Consumers will drive the growth and direction of the Internet -- and consumer electronics companies need to help them navigate, John Chambers, president and chief executive officer of Cisco Systems, said in a keynote speech here on Friday.
The speech capped off Cisco's announcement yesterday of its first concerted push into consumer markets. The company, which supplies networking equipment underlying about 80 per cent of the Internet, said it will set up a consumer business division that will develop products and technologies for networks to - and within - homes.
In the next two to three years, Chambers said, a plethora of home appliances will be connected to the Internet -- including security systems, computers and even electric fireplaces -- allowing people to easily manage appliances in their homes even when they are absent.
"You might say, 'Cisco is a networking company; what do you know about consumer electronics?'" Chambers asked rhetorically. This was the first time the Cisco chief has spoken at CES (Consumer Electronics Show), a meeting that has traditionally attracted consumer electronics makers and dealers.
Describing Cisco as an Internet company, Chambers spent much of his keynote on the growing importance of the global network and the opportunities it opens for electronics vendors.
While businesses both big and small helped transform the Internet from a research tool to a popular communications medium, "the consumers will drive the second phase of the Internet revolution," Chambers said. "I do not think it's too simplistic to describe it as a true revolution."
With backing from industry giants like Microsoft and Sony, who also espoused visions of a Net-connected future here this week, Chambers' plan is on track to become a reality, industry pundits here said.
"We saw the same message from Microsoft and Sony yesterday. That's three big companies right there saying this will happen, and that's a lot of momentum to keep things moving forward," said Mike Ward, vice president of business development with consulting firm Spectra.
Like others in the audience, however, Ward said it may be closer to a decade before Chambers' vision filters down into the lives of everyday consumers.
Chambers touched on the usual metrics used to explain the Internet revolution including the surge in online sales last December and the breakneck growth of companies like online bookseller Amazon.com. He pointed out that a recently released prediction that electronic commerce sales will reach $US1.1 trillion in 2002 far surpasses market researchers' projections just a few years ago.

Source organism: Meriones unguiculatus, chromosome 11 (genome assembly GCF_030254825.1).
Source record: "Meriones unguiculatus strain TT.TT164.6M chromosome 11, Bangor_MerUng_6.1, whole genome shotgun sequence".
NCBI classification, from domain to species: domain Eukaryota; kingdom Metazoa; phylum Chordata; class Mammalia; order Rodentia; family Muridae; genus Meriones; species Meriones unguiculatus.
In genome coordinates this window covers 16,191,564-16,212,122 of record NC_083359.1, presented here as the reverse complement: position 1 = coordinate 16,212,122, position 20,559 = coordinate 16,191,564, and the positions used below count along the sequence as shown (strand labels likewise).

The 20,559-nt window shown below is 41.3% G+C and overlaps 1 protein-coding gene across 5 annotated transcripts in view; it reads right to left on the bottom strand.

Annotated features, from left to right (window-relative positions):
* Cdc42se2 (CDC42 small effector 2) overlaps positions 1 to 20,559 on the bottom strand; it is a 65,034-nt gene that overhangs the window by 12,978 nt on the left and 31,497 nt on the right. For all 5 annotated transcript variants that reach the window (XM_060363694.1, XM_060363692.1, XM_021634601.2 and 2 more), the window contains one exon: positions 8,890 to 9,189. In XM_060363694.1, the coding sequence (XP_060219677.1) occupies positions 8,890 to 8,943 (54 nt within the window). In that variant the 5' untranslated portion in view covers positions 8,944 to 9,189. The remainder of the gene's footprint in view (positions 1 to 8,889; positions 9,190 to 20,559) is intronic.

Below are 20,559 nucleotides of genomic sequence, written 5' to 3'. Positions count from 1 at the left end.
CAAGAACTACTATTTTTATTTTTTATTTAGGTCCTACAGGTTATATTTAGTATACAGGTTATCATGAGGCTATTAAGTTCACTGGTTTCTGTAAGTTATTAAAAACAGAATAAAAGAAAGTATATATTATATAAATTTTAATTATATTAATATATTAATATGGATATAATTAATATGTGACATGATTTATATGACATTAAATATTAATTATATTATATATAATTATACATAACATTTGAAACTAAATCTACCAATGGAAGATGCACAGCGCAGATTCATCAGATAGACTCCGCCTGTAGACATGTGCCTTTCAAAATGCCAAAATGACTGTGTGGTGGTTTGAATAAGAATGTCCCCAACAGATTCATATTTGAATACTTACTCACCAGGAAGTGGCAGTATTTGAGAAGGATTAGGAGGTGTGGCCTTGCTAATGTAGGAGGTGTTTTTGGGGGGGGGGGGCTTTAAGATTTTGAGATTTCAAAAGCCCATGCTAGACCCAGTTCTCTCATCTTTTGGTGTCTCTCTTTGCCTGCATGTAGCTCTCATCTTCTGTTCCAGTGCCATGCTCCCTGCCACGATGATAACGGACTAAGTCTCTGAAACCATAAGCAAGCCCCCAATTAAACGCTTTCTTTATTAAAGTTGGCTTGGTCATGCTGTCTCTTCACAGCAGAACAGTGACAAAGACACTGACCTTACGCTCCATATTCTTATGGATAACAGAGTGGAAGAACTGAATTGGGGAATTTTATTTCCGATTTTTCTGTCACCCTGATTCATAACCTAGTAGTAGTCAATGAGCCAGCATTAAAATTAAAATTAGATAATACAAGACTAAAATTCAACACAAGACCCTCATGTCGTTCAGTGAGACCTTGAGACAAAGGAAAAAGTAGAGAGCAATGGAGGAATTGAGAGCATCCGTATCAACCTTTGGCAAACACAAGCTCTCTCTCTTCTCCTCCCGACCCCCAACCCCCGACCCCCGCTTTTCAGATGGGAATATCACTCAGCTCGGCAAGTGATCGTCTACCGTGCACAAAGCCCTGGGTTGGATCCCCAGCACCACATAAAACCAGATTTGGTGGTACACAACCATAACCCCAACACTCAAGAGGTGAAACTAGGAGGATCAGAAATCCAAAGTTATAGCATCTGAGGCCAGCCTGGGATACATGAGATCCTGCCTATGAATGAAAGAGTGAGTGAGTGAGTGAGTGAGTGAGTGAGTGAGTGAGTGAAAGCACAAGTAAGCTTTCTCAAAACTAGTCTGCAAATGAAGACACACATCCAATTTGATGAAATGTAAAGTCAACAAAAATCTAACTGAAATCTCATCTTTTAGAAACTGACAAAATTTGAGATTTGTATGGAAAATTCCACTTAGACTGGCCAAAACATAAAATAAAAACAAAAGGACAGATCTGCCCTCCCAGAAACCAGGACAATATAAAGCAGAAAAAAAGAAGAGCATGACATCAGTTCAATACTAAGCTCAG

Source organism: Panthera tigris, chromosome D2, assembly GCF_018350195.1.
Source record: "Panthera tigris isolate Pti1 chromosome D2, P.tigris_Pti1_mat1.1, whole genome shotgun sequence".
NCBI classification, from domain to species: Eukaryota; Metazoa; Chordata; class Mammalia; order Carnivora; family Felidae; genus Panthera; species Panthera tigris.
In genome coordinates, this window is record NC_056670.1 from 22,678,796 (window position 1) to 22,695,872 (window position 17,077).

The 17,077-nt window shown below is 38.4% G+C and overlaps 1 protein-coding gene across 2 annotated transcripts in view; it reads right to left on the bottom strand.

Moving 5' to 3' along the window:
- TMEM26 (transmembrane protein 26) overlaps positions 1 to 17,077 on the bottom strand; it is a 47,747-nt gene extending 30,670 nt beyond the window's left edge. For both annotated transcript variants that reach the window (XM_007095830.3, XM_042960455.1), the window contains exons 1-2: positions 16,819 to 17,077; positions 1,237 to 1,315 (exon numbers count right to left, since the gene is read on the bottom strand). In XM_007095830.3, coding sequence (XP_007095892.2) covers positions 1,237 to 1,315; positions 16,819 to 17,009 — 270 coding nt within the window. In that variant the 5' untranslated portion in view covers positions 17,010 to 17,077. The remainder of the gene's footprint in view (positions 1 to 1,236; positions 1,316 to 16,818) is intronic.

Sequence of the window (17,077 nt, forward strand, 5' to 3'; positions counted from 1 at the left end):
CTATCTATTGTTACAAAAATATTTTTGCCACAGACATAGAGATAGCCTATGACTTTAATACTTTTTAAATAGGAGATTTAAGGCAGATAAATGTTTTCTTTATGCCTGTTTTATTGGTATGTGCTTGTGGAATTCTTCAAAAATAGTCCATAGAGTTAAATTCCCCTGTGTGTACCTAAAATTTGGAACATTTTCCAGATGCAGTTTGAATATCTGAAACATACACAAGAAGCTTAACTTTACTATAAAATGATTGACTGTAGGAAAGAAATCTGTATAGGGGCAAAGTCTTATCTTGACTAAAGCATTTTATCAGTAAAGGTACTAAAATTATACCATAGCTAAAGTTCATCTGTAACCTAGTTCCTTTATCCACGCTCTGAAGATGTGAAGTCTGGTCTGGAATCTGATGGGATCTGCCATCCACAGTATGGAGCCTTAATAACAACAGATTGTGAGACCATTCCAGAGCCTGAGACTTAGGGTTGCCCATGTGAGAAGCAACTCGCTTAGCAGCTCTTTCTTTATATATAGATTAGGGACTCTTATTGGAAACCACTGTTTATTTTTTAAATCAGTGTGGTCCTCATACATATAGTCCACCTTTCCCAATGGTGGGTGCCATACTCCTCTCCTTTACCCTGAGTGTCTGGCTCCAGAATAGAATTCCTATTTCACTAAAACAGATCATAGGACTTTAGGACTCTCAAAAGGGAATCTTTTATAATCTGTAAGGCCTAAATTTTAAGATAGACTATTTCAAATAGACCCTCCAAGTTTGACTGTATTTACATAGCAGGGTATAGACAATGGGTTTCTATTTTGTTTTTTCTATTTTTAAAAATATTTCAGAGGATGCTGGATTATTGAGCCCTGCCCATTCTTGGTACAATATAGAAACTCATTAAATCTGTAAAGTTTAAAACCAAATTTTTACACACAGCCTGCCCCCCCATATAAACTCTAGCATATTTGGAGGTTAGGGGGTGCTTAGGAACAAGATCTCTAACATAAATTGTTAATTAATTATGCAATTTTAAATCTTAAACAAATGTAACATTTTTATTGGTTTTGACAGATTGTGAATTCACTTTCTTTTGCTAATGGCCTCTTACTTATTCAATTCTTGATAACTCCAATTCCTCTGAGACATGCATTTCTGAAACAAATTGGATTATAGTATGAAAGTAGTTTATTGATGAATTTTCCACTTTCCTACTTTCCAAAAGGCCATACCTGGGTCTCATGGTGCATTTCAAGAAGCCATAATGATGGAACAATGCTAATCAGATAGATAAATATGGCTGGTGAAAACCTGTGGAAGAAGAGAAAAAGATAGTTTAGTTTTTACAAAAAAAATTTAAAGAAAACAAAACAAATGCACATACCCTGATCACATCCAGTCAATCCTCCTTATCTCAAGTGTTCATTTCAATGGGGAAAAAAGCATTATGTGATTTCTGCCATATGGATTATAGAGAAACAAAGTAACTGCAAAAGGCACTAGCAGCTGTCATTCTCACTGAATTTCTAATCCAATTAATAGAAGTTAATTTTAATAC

For attendees of CES that number has meaning: "[The Internet] literally allows us to sell a lot more products, services and support in ways not thought of before," he said. "Let your mind go in terms of what this technology can really mean in terms of devices."
To demonstrate, Chambers used a mock living room with all of its appliances and electric infrastructure wired to a network running on the Internet protocol. Pretending to be at the office, Chambers and a helper used a Web browser to control the room's heating, lighting and even electronic musical instruments.
Chambers used a browser setting that integrated all of the controls under a category labeled "Ambiance." When set to "Romantic Evening" the room's lights dimmed, shades closed at the same time that a piano and violin began playing music and the fireplace was lit.
Chambers predicted that networked devices would extend to microwave ovens and that everyone will some day have five Internet devices on their bodies.
"It's not just going to be a telephone or a PC or a pager on your body, or a global positioning system," he said. "It will also be device [that] can monitor key issues," like a heart monitor that can automatically alert a doctor when the patient has a problem.